In the current fast paced tech age, it’s easy to fall victim to sleep deprivation. Your average hustle and bustle may consist of deadlines for work, chores that need attending to around the house and the stress of keeping an active social life. In order to keep up with this busy lifestyle, something is going to have to take the hit, and that something is oftentimes sleep. What most people don’t realize is that when they are sleep deprived, they make it harder on their body to function at work and home. The result of this is often putting countless hours of work into a project that might be finished quicker if well rested.
A 2013 Gallup poll showed 40% of Americans getting less than the recommended amount of sleep each night (7-8 hours.) That’s almost half of the country! Sleep deprivation is real, and it will effect your body both physically and mentally. Here’s what happens to your mind and body when you suffer from sleep deprivation:
More Aches & Pains
When we sleep, our body enters recovery mode. Each night our body repairs, recovers and maintains itself. Think of your body as a car, and every night we’re getting a tune-up in preparation for the following day. When we don’t get enough sleep, the body doesn’t have enough time to recover. Suddenly chronic and acute pain start to hurt more. You wouldn’t stop your car’s maintenance mid tune-up would you? Of course not, so why would you stop your body from a full recovery?
Have you ever heard the saying “someone woke up on the wrong side of the bed today”? This implies that you started your day off on a bad note. Waking up from an awful night sleep would make even the most pleasant person cranky. When we are tired our emotional regulation is effected and our stress levels rise. Our patience may wear thin as we become more easily agitated. Some signs of this could be snapping at people, bursting into tears or laughing uncontrollably for no apparent reason.
Trying to get a tired person to work out is like trying to get juice from a raisin, it’s not likely to happen. When you are exhausted, the last thing you want to think about is engaging in physical activity, this makes it hard for people who suffer from constant sleep deprivation to get themselves to the gym. Lack of sleep also lowers our levels of Leptin (a hormone that makes us feel full) causing overeating. Because of these, sleep deprived individuals are likely to become obese.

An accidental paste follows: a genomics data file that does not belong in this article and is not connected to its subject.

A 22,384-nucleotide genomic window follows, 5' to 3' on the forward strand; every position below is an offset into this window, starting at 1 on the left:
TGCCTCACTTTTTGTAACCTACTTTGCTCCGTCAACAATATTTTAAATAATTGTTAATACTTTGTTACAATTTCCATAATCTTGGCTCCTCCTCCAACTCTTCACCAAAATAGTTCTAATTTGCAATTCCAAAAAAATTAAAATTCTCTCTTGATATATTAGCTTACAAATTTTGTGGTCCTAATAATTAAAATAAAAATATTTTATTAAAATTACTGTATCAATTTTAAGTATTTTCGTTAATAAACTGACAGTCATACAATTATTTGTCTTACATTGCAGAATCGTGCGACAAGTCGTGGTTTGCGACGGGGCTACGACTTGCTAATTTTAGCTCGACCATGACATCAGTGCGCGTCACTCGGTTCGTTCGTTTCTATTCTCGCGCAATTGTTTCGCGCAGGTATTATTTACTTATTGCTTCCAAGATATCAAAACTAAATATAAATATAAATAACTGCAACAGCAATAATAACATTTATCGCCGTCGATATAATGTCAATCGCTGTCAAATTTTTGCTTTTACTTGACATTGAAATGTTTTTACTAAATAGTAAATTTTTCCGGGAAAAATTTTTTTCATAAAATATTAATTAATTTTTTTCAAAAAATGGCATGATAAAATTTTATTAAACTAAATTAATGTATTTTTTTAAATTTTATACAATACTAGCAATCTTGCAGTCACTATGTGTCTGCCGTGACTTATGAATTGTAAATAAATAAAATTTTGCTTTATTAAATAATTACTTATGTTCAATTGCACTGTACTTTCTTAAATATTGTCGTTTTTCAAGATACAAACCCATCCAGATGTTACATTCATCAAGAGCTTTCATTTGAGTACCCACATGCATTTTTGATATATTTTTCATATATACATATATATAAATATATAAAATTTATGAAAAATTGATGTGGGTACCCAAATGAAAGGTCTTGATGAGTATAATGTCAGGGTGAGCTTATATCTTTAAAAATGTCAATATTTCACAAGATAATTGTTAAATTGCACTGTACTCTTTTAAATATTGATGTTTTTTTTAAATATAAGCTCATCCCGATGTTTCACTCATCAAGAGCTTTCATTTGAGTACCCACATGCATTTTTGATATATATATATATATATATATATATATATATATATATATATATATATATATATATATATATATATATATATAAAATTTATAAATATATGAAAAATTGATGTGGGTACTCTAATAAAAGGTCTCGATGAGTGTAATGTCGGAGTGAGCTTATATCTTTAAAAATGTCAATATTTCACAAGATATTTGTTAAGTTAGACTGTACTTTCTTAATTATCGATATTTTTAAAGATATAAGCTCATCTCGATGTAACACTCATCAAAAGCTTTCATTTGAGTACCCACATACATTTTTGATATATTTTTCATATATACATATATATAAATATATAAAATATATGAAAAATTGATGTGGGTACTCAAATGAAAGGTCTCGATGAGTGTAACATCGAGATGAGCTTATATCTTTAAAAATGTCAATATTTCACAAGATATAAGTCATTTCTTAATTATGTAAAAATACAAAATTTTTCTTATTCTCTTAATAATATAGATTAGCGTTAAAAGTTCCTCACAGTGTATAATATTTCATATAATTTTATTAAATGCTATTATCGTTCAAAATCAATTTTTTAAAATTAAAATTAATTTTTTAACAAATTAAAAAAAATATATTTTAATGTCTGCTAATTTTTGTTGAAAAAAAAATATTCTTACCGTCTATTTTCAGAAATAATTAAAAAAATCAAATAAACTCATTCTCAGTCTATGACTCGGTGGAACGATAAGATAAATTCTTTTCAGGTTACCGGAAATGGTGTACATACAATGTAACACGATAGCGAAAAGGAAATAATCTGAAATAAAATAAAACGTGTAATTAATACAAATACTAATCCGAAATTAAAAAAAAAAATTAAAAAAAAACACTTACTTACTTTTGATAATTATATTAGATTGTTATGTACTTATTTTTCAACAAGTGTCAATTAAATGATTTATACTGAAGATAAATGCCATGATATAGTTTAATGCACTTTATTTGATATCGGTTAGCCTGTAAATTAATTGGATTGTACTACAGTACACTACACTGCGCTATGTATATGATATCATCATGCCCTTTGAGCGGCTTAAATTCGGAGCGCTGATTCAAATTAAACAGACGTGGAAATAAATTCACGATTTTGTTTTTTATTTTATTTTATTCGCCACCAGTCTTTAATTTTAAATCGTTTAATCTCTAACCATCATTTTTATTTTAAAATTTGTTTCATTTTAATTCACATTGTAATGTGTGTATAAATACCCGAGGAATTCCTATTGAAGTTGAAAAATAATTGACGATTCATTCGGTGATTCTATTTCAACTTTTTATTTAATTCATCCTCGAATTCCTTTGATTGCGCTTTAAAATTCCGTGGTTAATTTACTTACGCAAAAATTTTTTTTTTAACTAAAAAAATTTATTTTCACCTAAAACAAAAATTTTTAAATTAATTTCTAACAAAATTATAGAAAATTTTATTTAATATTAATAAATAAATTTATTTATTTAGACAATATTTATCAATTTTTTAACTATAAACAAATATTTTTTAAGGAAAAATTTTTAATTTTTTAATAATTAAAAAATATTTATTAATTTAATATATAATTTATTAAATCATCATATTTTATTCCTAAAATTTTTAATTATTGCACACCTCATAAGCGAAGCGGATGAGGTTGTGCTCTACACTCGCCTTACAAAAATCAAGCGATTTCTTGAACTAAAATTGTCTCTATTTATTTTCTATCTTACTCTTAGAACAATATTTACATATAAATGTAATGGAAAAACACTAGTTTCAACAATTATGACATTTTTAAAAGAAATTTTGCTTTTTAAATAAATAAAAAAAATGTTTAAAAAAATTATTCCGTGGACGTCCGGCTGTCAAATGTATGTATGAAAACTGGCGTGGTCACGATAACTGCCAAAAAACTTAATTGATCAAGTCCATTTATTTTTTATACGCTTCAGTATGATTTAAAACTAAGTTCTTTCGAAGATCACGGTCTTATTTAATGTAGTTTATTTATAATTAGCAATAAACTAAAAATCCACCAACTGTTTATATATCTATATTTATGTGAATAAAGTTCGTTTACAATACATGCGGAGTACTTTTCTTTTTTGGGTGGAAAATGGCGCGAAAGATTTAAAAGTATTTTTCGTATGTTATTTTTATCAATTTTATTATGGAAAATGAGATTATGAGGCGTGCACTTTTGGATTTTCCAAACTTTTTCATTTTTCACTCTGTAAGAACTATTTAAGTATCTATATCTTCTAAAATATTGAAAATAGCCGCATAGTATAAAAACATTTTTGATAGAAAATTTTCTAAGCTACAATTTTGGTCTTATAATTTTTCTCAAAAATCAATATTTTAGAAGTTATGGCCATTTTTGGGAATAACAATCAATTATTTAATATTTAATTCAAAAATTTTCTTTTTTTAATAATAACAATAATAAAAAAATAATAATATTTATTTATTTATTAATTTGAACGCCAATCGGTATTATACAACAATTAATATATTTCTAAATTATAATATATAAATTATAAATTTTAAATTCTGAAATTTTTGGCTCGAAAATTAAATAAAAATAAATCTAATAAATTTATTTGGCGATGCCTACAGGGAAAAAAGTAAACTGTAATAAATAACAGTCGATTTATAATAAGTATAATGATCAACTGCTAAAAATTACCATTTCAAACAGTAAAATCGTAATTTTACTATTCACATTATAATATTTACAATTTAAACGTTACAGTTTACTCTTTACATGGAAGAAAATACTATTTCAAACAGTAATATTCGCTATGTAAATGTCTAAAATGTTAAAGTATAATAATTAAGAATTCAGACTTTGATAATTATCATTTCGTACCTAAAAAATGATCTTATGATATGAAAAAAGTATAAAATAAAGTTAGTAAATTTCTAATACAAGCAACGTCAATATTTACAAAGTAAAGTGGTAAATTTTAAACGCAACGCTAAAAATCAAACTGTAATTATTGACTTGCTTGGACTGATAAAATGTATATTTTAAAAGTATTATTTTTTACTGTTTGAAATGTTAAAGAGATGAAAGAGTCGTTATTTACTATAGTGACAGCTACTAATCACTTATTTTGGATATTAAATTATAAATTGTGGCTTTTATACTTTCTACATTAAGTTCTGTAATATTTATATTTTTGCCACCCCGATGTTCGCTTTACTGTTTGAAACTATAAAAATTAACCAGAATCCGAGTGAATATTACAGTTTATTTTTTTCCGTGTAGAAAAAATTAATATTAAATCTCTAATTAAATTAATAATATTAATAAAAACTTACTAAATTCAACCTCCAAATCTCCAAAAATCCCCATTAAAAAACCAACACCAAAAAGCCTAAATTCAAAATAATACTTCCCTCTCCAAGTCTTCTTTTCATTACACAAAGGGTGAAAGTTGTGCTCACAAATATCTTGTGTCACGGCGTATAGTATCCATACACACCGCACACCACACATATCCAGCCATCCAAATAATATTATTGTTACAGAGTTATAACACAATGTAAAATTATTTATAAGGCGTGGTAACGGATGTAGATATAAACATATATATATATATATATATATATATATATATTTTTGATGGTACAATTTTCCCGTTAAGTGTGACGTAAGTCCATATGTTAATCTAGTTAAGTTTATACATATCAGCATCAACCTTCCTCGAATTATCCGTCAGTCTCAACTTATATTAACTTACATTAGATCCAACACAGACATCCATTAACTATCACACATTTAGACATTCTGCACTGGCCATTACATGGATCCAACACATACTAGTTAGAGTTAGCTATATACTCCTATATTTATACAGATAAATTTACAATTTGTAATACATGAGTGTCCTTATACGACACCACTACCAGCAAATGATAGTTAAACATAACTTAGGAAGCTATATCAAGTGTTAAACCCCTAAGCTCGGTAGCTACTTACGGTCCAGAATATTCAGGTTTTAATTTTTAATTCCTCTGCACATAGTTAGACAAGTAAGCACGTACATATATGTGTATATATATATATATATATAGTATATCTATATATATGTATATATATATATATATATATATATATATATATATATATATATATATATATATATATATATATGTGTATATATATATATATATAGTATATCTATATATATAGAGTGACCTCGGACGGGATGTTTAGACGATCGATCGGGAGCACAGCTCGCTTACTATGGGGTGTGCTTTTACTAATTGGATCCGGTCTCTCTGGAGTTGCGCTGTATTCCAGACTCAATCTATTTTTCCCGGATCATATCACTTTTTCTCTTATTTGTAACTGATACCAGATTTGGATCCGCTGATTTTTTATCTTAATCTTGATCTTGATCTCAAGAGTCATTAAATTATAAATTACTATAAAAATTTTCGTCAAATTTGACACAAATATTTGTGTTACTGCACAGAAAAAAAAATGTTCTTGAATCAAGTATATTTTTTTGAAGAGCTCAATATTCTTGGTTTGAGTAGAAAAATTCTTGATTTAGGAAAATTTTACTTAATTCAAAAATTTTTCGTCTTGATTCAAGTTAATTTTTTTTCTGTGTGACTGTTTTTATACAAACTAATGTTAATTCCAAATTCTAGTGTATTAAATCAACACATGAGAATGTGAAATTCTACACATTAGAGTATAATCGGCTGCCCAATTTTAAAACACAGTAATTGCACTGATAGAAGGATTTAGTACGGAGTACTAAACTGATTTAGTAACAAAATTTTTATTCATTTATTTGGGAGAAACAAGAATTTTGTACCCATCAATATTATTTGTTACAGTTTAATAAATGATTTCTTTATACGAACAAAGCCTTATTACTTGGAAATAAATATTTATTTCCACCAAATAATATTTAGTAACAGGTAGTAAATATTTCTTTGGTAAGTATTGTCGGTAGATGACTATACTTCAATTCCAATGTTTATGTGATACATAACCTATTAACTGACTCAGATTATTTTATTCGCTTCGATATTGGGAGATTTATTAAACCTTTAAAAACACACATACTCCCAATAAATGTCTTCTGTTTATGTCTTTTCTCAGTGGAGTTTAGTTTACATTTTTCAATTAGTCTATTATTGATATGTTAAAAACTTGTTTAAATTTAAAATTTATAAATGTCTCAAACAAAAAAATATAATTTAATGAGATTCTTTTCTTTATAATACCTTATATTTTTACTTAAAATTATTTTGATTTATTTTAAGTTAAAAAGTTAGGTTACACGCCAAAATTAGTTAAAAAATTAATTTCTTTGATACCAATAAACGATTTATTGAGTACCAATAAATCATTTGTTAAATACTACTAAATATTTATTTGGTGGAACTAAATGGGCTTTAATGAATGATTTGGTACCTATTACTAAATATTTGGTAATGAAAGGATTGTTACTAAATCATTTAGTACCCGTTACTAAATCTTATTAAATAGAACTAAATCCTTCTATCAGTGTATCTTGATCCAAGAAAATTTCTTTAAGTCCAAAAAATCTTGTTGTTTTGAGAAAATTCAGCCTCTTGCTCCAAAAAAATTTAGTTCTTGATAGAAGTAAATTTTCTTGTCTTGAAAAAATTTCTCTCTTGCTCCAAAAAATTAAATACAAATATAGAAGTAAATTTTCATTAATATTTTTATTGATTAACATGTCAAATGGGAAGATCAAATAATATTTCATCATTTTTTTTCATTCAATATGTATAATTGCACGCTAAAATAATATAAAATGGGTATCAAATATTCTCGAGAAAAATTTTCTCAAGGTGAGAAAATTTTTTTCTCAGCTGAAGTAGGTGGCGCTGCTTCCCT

Lack of Focus
Sleep loss impairs cognition, attention and decision making. You’ll be less able to retain new information and more likely to make mistakes when tired. In fact, drowsy drivers were responsible for 72,000 car accidents and 800 deaths in 2013. In this case, getting a goodnight sleep really can help save your life!
More Prone to Illness
When we sleep, cytokines are released by our immune system to help fight disease and inflammation within our body. When we don’t get enough quality rest, our immune system can’t function as needed to fend off invaders. The end result is a lower immune system which can cause us to easily catch colds and other viruses. People who get less than 7 hours of sleep are 3 times more likely to catch a cold, compared to people who got 8 hours or more.
High Risk of Disease
Much like the above mentioned “More Prone to Illness,” lack of sleep can also be responsible for more serious diseases. People who suffer from sleep deprivation will have a higher risk of heart disease, heart attack, diabetes and obesity. The C-reactive protein is higher in people who get 6 hours of sleep or less. C-reactive protein is associated with heart attack risks.
We all need sleep, yet some people still disregard sleep as a luxury; some time off from their busy schedule. The more quality sleep we get, the better we can feel and function in our daily lives. A good night’s rest should not be looked at as something extravagant, but as a necessity for our physical and mental well-being.